South Korea’s Crypto Tax U-Shift Looks Unlikely, Despite The Clamor

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Source: iStock / paisan191

Despite the recent outrage over crypto tax among younger South Koreans, a new small poll found that the majority of respondents are in favor of taxing the profits of crypto traders.

According to Segye Ilbo and Chosun, the survey interviewed 500 people over the age of 18 across the country and was commissioned by the media network YTN and made by Real Meter .

And almost one in six respondents said they were in favor of the introduction of taxes, in line with the government’s plans. A new cryptocurrency tax law is expected to take effect on January 1 of next year. Less than 40% said they disagreed, with only 8% undecided about it.

And there seemed to be a sharp gender divide on the issue. Despite a small army of South Korean crypto moms rushing into the crypto market, about 60% of those surveyed said they supported the taxes. Forty-year-old respondents were the demographic most in favor of fiscal measures, with more than 62% backing the bill.

The move has proven to be so decisive that it has put the government on a twist, with some high-level lawmakers saying there is no going back on tax plans, leaving higher-earning crypto traders forced to pay bills. 20% capital gains tax on your earnings. But other figures in the ruling Democratic Party fear that a massive rise in online anger from the “2030” demographic (20 to 39 year olds) will turn against the party at the polls in next March’s general election.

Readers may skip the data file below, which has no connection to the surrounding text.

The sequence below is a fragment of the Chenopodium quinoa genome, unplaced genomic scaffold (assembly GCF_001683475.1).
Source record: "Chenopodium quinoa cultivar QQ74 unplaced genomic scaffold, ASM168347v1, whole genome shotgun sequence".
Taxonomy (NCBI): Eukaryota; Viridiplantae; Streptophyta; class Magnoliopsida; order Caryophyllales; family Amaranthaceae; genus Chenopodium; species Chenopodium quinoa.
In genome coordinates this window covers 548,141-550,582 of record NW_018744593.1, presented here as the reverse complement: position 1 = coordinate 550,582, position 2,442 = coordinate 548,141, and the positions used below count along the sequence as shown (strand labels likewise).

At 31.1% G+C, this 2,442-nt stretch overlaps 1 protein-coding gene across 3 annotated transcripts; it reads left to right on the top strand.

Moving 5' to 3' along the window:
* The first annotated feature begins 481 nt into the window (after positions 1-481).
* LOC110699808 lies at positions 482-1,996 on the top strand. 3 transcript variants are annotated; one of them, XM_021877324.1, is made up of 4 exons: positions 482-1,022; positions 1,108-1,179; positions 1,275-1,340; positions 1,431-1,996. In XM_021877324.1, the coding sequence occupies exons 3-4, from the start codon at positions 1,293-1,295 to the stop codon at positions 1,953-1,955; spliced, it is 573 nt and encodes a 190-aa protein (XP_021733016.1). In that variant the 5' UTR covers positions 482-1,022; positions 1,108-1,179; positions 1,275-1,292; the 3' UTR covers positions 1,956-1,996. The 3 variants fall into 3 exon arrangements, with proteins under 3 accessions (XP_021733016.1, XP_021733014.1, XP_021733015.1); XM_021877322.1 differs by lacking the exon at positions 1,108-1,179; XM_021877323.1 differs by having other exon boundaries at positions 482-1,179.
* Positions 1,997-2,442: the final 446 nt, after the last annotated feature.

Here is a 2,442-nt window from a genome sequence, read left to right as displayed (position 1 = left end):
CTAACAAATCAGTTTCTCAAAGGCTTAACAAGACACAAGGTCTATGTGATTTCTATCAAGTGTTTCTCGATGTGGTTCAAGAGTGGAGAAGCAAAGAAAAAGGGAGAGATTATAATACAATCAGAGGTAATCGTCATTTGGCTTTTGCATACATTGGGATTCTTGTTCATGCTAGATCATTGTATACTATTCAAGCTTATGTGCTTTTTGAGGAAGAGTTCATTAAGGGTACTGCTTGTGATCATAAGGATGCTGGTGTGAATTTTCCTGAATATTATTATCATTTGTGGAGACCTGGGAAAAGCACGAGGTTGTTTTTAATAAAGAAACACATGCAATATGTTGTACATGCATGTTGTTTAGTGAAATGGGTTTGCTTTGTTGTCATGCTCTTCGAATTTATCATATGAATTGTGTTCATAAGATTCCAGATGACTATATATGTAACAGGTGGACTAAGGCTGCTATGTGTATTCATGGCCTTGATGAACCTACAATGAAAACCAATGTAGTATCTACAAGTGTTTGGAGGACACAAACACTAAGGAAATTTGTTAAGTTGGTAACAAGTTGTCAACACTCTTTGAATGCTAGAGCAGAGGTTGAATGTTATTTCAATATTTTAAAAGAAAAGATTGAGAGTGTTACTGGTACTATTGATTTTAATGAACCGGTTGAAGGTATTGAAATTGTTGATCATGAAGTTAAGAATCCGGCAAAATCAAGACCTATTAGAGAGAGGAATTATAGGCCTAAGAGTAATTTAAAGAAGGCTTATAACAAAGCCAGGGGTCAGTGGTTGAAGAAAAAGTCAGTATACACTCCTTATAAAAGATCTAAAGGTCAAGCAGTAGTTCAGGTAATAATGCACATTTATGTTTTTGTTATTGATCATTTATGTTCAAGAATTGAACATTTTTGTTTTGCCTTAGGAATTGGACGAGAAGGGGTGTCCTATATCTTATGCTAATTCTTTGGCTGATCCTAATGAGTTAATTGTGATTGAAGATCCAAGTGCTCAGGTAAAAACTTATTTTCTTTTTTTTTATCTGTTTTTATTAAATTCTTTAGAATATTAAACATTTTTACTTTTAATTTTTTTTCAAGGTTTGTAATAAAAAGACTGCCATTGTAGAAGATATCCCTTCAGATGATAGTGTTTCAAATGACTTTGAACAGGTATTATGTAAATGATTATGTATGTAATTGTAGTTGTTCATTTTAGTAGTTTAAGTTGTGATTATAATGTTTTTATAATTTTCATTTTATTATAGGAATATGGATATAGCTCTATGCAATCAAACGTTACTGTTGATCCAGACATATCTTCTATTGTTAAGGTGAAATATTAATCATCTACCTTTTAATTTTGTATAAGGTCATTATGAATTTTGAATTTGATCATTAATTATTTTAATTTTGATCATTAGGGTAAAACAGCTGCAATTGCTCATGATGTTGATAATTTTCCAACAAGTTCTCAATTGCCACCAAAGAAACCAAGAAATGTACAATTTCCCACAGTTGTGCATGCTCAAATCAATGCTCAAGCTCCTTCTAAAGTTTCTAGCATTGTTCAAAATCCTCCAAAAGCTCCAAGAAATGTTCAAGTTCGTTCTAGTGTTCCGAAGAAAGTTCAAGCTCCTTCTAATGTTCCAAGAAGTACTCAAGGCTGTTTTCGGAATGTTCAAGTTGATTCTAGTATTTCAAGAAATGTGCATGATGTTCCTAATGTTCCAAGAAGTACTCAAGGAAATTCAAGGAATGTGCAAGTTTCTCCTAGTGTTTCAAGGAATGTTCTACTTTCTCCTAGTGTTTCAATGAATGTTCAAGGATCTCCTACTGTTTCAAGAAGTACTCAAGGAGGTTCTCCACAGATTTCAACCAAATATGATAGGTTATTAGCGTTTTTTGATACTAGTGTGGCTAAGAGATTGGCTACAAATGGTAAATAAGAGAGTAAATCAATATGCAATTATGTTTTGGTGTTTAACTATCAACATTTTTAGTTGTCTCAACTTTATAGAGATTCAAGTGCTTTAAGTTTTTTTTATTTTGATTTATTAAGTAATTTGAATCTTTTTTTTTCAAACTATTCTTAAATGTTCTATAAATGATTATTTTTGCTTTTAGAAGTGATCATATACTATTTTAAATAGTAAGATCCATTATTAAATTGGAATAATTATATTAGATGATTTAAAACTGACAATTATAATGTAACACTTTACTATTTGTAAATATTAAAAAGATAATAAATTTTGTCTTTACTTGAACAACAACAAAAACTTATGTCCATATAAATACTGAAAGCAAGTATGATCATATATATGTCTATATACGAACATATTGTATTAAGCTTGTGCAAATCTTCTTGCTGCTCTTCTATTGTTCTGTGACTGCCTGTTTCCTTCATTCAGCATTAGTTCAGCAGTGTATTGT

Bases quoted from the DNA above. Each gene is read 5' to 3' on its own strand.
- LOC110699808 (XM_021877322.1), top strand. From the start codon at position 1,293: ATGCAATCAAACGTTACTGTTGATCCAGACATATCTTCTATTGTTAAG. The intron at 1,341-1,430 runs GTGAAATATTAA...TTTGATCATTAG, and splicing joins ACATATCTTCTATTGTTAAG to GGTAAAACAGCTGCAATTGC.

Some Democratic lawmakers have suggested conciliatory action and have even spoken vaguely about the possibility of delaying or amending the bill before it is enacted. Meanwhile, the main opposition party has launched a “crypto task force” and rebuked the Democratic Party for “betraying” young citizens interested in encryption.

But the survey seemed to show that not all 20-year-olds are pinning their hopes on crypto riches: While 48% of respondents in their twenties said they wanted the tax plans removed, 47.5% said they liked the idea. of crypto taxes, with less than 5% claiming they are not sure.

Meanwhile, a South Korean lawyer discussed the possibilities of a legal U-turn in the crypto tax law plans in a column for Sisa Journal, Lee Kyung-geun, an advisor to the law firm. Yulchon and vice president of the Financial Tax Forum . He noted that some ruling party officials have talked about the possibility of deferring the new tax measures.

Lee wrote that politicians are likely to stick to the line that “wherever there is a source of income, it should be taxed,” and opined that to ensure “the strong development of the South Korean cryptocurrency market,” a framework of “laws and systems were needed” as well as “legal mechanisms to prevent excessive speculation” on crypto trading platforms.
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